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Postural Orthostatic Tachycardia Syndrome and Migraine

If you just read that title, you’re probably thinking it was a mouthful. But postural orthostatic tachycardia syndrome (or POTS as it’s more commonly called) and migraine is a real comorbidity, challenging name aside.

POTS is one type of orthostatic intolerance, or a “condition in which an excessively reduced volume of blood returns to the heart after an individual stands up from a lying down position,” according to the National Institutes of Health (NIH).1 So it makes sense, then, that the primary symptoms are lightheadedness or fainting, with a rapid heartbeat. The majority of people who suffer from POTS are women ages 15 to 50, and it is often associated with hormonal changes or traumas.

Here’s the rub: In some cases, POTS only occurs during a migraine attack (or once the pain of a migraine has set in).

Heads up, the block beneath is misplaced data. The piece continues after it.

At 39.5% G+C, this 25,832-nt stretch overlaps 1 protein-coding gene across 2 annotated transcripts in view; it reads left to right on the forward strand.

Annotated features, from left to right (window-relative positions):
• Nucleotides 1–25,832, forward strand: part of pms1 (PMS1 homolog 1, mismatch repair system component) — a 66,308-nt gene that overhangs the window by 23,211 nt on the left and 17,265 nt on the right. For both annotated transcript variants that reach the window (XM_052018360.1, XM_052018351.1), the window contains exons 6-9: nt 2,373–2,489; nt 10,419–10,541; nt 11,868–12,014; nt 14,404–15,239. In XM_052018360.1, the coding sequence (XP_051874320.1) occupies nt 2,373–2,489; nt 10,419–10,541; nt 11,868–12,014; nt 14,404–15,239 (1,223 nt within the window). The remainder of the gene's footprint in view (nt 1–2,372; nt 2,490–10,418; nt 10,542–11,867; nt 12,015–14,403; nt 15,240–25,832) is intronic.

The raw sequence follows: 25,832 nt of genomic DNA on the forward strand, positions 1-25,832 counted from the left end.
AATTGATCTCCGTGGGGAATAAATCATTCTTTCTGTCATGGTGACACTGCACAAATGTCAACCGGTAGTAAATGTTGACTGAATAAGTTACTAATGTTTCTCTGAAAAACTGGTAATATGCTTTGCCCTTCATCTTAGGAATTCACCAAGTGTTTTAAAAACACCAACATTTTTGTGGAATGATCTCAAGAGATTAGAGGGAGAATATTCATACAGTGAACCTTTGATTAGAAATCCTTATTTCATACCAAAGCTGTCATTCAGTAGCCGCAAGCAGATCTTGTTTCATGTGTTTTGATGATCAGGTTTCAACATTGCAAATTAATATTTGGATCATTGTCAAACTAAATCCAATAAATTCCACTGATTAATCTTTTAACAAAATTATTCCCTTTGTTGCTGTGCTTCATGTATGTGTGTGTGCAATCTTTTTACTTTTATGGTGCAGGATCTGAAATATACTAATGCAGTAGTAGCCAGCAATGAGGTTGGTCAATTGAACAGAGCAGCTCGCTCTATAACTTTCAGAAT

According to a study in the Brazilian journal Archives of Neuro-Psychiatry, there is a correlation (0.18 percent of the migraineurs in the study had POTS during their migraines), but the reason for that correlation is unclear.2

Treatment for POTS includes relieving low blood volume or resolving circulatory issues. Certain drugs may also be effective,1 though a headache specialist would need take into account the comorbidity with migraine.  People who experience POTS may find that it comes and goes for years, but NIH reports that about 80 percent of cases show improvement over time.

 

References:

1. NIH.

 2. Arquivos de Neuro-Psiquiatria

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